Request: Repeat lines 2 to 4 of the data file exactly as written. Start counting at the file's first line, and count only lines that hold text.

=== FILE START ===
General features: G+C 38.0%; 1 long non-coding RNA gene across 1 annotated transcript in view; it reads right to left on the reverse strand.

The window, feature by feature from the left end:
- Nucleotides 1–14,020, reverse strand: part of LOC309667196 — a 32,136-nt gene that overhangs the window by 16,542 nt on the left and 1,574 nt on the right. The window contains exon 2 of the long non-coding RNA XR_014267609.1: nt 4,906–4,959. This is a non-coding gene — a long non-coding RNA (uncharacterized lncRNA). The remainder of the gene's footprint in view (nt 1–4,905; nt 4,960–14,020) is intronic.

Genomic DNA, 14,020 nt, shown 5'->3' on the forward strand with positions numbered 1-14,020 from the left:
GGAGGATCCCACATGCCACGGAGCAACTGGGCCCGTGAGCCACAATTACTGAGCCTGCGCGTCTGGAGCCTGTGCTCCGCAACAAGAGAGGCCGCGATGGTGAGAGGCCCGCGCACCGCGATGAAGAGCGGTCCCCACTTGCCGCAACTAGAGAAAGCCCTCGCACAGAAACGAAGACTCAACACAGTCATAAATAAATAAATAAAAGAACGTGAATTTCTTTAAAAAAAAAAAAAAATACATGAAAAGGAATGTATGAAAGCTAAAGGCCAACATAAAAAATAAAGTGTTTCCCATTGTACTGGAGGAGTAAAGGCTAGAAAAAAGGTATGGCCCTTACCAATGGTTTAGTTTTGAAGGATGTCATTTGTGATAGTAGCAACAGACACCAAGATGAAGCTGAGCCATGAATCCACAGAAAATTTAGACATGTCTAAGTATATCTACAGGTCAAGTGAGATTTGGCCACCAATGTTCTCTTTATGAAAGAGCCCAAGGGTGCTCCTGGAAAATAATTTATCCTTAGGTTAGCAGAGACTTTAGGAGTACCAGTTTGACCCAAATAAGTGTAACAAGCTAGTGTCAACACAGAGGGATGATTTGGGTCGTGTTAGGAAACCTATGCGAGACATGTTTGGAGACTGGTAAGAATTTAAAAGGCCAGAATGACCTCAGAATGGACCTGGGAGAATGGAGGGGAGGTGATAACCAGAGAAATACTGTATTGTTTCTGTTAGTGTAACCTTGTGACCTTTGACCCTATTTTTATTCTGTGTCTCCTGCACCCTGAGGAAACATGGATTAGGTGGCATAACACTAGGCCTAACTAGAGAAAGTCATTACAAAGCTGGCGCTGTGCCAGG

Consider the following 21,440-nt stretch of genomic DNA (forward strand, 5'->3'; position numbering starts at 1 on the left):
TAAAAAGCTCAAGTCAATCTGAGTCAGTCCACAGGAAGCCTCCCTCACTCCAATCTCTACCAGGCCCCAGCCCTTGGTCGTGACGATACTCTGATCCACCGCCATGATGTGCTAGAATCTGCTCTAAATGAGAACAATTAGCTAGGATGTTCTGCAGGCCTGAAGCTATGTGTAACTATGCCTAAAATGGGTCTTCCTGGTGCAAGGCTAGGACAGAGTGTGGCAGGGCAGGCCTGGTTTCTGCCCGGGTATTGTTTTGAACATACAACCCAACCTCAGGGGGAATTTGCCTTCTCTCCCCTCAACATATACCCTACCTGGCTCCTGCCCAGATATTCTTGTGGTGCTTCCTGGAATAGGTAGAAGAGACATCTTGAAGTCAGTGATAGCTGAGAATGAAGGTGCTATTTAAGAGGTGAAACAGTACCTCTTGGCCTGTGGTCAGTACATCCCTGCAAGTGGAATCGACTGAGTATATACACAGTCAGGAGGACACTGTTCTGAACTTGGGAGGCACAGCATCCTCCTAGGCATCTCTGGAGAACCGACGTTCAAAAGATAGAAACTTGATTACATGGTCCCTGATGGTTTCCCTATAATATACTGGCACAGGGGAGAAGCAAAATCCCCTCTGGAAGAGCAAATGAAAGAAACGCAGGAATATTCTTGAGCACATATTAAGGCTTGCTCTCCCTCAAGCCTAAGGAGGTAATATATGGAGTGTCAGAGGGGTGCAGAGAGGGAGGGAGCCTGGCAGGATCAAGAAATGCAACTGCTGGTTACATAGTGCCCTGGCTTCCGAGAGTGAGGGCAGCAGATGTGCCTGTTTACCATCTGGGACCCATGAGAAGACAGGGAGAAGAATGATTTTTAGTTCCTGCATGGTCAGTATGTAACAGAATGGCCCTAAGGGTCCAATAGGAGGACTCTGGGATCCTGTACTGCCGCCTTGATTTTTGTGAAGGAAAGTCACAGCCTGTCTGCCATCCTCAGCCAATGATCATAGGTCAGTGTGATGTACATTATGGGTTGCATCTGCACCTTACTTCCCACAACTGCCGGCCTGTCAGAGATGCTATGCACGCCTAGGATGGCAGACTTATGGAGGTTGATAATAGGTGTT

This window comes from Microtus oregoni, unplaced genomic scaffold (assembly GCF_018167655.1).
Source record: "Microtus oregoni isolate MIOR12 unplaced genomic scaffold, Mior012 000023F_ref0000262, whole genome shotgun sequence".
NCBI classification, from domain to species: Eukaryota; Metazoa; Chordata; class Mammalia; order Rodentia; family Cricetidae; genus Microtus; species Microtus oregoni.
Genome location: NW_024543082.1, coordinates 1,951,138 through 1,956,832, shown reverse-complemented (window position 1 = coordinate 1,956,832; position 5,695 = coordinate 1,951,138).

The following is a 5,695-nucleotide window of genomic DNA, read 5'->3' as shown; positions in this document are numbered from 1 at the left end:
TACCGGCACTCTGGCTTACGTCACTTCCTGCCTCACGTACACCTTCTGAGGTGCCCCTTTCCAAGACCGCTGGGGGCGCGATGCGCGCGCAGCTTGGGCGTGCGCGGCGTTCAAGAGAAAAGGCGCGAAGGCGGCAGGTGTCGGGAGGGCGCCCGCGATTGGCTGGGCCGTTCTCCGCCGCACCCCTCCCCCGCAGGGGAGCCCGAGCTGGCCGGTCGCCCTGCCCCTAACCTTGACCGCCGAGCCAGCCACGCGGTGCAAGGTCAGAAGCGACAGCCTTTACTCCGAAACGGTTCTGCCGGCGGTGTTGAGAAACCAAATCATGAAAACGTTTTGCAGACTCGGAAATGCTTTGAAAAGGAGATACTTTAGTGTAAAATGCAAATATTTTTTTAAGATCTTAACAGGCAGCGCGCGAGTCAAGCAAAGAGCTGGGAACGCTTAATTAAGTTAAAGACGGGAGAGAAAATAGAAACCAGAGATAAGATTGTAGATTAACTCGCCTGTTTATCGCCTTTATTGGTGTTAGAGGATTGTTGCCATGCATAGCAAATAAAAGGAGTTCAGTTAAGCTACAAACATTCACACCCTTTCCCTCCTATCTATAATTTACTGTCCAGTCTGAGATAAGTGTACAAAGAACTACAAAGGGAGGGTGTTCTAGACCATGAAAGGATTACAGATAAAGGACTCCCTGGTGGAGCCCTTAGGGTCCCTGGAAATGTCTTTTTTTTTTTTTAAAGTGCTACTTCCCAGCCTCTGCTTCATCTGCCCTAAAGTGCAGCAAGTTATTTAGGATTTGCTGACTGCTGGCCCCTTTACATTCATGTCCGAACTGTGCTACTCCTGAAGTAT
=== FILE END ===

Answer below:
The window, feature by feature from the left end:
- Nucleotides 1–14,020, reverse strand: part of LOC309667196 — a 32,136-nt gene that overhangs the window by 16,542 nt on the left and 1,574 nt on the right. The window contains exon 2 of the long non-coding RNA XR_014267609.1: nt 4,906–4,959. This is a non-coding gene — a long non-coding RNA (uncharacterized lncRNA). The remainder of the gene's footprint in view (nt 1–4,905; nt 4,960–14,020) is intronic.

Genomic DNA, 14,020 nt, shown 5'->3' on the forward strand with positions numbered 1-14,020 from the left: